—Reid B. Locklin, Journal of Religion
"Francis Clooney, S.J.'s His Hiding Place is Darkness takes us into an entirely different world of experience and expression of divine absence in a biblical and in a Hindu sacred text . . . [I]t is beautifully written in a style flowing with the texts he reads."
—Catherine Cornille, America Magazine: The National Catholic Review
"One of the great contributions of His Hiding Place is Darkness is that it is a text that skillfully and beautifully draws the reader into understanding that 'loving God is always a risk' . . . His Hiding Place is Darkness is a beautifully and skillfully written text and should be of interest to a wide variety of readers."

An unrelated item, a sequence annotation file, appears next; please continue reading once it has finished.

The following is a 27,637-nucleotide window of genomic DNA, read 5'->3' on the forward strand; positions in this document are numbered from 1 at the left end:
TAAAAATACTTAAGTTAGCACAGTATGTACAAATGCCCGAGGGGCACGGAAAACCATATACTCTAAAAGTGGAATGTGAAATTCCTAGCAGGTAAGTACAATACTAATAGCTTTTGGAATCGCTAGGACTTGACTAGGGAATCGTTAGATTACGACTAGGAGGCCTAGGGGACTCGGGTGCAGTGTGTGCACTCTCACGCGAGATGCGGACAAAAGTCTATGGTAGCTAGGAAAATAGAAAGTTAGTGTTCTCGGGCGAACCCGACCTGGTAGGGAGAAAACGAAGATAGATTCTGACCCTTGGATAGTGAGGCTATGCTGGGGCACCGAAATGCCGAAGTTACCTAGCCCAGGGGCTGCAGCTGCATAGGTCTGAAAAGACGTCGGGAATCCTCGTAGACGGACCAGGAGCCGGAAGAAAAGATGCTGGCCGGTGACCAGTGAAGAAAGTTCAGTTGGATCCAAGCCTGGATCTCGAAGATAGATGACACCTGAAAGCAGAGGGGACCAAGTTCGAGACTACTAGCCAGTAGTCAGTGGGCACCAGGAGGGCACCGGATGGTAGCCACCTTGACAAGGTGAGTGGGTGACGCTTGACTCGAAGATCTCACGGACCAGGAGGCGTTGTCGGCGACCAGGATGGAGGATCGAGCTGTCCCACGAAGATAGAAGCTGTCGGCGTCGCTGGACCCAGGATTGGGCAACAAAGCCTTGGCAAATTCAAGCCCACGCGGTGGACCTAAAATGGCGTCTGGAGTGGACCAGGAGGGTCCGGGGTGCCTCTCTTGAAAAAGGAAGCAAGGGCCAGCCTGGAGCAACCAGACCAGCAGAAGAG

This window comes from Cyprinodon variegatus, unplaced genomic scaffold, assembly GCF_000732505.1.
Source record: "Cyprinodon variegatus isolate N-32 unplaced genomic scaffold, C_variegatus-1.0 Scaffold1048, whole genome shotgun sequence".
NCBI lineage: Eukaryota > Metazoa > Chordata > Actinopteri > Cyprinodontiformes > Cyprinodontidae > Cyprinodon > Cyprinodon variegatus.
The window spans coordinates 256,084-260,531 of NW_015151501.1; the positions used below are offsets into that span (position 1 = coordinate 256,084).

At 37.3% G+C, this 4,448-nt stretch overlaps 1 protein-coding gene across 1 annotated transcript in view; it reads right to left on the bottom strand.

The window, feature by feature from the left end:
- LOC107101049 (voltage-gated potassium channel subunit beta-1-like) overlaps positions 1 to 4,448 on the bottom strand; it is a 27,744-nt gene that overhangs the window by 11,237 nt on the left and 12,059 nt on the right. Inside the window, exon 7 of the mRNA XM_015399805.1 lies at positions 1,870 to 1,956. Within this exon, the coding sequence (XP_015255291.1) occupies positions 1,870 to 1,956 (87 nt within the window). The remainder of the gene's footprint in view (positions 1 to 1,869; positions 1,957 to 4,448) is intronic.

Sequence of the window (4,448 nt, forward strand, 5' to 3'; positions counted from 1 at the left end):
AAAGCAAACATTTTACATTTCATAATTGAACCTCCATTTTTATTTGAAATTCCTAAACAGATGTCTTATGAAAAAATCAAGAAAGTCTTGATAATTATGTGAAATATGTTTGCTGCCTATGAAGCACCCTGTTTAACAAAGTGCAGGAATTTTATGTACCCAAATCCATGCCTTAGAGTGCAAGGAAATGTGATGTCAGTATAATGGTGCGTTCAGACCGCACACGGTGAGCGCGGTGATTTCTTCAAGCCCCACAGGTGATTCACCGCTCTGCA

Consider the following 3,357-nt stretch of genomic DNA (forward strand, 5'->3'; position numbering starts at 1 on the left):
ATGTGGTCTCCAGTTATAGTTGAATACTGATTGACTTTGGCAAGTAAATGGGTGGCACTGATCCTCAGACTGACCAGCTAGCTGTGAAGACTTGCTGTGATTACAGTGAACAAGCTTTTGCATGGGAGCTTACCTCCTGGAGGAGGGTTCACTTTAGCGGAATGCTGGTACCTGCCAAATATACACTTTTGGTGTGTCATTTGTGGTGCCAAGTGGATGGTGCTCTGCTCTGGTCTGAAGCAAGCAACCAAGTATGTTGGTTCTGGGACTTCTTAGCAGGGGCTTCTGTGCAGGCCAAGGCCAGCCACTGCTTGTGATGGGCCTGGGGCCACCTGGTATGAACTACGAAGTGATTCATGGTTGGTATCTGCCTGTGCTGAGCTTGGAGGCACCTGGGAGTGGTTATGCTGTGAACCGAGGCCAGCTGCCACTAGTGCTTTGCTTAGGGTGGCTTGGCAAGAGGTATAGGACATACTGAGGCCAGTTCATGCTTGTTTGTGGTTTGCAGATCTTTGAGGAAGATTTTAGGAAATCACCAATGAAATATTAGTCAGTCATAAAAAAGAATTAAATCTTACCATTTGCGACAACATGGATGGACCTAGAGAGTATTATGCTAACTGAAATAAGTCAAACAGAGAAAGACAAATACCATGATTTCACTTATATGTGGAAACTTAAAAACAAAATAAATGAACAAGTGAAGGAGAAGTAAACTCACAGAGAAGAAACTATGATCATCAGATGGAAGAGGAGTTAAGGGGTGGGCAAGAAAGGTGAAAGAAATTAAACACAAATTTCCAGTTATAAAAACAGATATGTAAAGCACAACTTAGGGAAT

—Rico G. Monge, Journal of Hindu-Christian Studies
"Clooney's book is rich in covering a number of topics in relatively few pages while remaining eminently readable. Its engaging quality is brought about, in part, by a structure that echoes its central argument: theology must wait upon and be generated from the experience of a poetic and dramatic encounter . . . It is a proposal of and a propaedeutic to a particular mode of doing theology; it pleads for patient waiting, slow reading across traditions, and attention to the dramatic and poetic. As such, it is a worthwhile addition to the perennial debates—especially in the context of Catholic theology in North America—about what theology is and how it should be done."
—Jennifer L. Benedict, Theological Studies